Crete is a huge island. It definitely will take time to travel around. Plan ahead your trip: think about the places you would like to see, historic monuments you would like to visit, food you would like to try. Hire a car. Getting a car rental in Crete is very easy. However it is very important that you pay close attention to the terms and conditions of the contract before signing your name on it. Keep in mind that narrow winding roads can often mean that journey times are rather longer than might be expected from distances calculated from a map. Plan ahead your trips to the further parts of the island (e.g. Elafonisi beach) and try to leave earlier as the sun goes down suddenly. Driving on the narrow roads up in the mountains is quite a challenge. Still not sure about your plans in Crete? Then take a map from your hotel’s reception and travel along. Bask on a golden-sand beach shaded from an azure sky by swaying palms, relax in olive groves, make a beautiful walk through the gorges and on the mountains. And do not forget to try the Cretan food. Cretans are masters at taking a few simple ingredients and turning them into something magical. The best food places are far away from tourist spots. Drive deep down the island and stop for a relaxing lunch at a traditional mountain village. And try to learn some Greek. Even a few words will warm your welcome and may even inspire a lasting friendship


the Samaria gorge




the Monastery of Preveli


top (tourist) attractions in crete:

Balos lagoon - clear waters and desert-isle sand, an exceptional place in a wind-protected area of the sea. Elafonisi beach - the romantic getaway to the beautiful sandy beach fringed with pink coral sand. The Samaria gorge - great walk if you are physically fit (hiking boots, bottle of water and hat are essential!) Matala beach & Roman graves - if you still are hippie at heart. Rethymno & Chania - for those who adore the spirit and architecture of the old cities. Festos (gr. Phaistos) - if you want to feel a real Cretan history. The Monastery of Preveli & the palm beach - there are many, many steps down on the old stairs if you want to reach the beach, so it is a bit of a climb up and down in the heat! Spinalonga - an island in the East of Crete, former leper colony. Knossos palace - if you like history, archaeology and ancient myths.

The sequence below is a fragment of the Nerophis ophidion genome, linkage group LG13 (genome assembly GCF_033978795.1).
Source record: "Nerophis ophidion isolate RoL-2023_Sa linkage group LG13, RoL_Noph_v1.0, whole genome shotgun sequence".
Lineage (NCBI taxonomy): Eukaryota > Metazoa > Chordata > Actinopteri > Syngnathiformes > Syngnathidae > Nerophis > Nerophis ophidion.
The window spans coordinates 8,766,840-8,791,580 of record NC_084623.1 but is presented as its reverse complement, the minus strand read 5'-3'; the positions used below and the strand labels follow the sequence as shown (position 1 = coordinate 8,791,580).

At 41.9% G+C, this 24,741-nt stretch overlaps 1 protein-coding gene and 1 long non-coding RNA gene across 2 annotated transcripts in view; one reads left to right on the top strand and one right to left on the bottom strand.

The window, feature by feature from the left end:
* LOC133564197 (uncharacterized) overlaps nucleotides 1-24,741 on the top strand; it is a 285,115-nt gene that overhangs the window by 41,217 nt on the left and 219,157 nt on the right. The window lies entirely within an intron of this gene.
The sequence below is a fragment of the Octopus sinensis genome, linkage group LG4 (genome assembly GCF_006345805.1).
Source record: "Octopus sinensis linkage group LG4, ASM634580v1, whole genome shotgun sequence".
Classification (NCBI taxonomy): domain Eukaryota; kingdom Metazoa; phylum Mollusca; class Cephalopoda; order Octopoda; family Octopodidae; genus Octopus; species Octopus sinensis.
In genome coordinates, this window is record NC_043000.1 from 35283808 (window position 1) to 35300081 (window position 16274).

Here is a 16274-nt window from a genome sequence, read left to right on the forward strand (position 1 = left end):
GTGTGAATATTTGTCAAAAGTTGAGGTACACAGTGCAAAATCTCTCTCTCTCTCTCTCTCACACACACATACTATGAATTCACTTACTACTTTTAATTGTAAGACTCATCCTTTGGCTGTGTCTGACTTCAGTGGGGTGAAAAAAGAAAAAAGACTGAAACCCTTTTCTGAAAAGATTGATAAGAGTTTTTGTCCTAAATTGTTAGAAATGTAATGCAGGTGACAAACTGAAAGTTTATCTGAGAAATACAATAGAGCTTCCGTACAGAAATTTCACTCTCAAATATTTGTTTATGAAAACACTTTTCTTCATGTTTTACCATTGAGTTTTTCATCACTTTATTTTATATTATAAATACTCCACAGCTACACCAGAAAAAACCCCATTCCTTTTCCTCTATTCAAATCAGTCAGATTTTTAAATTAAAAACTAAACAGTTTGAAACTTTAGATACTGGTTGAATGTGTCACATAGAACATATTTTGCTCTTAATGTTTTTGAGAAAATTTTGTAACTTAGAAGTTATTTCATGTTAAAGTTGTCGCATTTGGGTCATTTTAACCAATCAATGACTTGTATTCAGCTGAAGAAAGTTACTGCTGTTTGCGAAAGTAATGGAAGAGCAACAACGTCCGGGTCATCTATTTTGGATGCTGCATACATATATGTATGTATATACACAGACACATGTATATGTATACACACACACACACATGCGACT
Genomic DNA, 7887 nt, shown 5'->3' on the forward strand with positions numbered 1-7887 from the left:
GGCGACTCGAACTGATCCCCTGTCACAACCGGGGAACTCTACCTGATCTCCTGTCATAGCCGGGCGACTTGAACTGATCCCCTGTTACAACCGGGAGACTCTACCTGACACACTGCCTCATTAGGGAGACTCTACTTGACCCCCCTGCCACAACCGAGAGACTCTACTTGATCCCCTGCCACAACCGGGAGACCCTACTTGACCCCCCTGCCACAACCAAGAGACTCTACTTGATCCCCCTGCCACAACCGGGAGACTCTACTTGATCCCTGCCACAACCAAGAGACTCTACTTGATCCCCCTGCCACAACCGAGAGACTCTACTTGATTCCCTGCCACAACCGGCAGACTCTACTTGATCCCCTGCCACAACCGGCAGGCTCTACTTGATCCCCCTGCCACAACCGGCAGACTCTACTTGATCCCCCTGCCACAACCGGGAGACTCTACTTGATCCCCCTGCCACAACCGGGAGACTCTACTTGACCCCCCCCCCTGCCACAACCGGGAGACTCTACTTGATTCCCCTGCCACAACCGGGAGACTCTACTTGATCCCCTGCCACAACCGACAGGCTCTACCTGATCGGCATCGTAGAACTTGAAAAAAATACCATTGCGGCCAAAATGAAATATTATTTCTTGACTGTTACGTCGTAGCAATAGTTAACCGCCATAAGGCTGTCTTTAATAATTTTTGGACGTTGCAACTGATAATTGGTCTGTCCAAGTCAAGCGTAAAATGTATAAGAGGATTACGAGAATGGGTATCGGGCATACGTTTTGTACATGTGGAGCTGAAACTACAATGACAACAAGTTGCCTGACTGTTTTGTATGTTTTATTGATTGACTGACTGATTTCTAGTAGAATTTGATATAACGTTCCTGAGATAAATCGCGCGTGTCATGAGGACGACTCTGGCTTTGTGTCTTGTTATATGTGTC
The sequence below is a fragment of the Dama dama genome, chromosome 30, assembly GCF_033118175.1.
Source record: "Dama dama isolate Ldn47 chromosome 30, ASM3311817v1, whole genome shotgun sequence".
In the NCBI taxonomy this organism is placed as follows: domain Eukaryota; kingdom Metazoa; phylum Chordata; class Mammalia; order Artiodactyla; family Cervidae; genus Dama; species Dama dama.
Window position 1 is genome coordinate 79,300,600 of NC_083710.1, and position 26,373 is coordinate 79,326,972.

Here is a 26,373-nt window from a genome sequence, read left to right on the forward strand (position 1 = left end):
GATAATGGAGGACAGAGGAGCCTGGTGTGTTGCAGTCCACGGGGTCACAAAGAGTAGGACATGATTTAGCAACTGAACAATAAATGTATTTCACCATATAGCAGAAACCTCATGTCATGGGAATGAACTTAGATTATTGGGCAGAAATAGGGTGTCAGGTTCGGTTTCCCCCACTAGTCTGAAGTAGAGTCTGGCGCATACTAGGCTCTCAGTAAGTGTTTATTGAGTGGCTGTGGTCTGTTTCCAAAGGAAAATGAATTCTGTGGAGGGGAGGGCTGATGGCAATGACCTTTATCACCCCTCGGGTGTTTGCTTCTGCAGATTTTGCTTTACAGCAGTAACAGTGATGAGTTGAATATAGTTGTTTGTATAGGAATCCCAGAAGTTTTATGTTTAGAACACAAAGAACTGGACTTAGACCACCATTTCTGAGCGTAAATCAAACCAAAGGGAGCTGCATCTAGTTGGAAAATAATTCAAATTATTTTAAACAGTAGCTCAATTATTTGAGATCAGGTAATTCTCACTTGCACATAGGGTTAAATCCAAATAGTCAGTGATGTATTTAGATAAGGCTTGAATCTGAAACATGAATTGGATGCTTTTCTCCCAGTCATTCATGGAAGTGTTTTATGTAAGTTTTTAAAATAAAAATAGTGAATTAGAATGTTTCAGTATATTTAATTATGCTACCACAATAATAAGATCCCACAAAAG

Crete is full of stories and adventures. Go on and discover some of them!


Elafonisi beach


Balos lagoon


Every journey has a flavour, every place a taste. When I remember Crete, I can almost still taste melting in the mouth stifado with pearl onions, rich moussaka, traditional gyros pita, sweet, crunchy and moist baklava, samali (semolina cake) infused with flavourful syrup. However, good food is very often, even most often, simple food. In Crete, we loved purple-black, almond-shaped kalamata olives, feta cheese and rustic Greek bread, which we had on the beach at dusk. Plates of Greek salad. Greek yogurt panna cotta, served by the owner of taverna at the end of our dinner. And we absolutely adored thick, rich Greek yogurt which we had for our breakfast. We drizzled it with fragrant golden honey - as simple as that. You can buy the Greek yogurt in the store or make it at home. Place the collander inside the large bowl. Line the collander with the double cheesecloth. Pour 2 liters of plain yogurt into the cheesecloth. Set the bowl and collander into the refrigerator or leave it at the room temperature and let it strain overnight or for 24 hours. Save the whey drained from yogurt to make smoothies! (see the recipes on page 78) It is the simple things in life that are the most extraordinary.


yogurt +



A Postcard from...

St. ives

Cornwall, Great Britain

...I could fill pages remembering one thing after another. All together made the summer at St. Ives the best beginning to life imaginable. Virginia Woolf

Photos: Giedrė Augustinavičiūtė












Desserts 73


bright slow and

mornings Morning could be the most heavenly moment of the day, a beginning to a chaotic day or anything in between. The summer morning routine is a leisurely affair. Choose the colourful, lighter, fresher, healthier meals: bright fruit and herbal smoothies, crunchy, honey sweetened granola and toasts, juicy fruits and berries... Enjoy the sweet and simple pleasures of the summer morning. Photos and recipes: Jurgita Vaskel


coconut milk + blueberries + blackcurrants + cardamom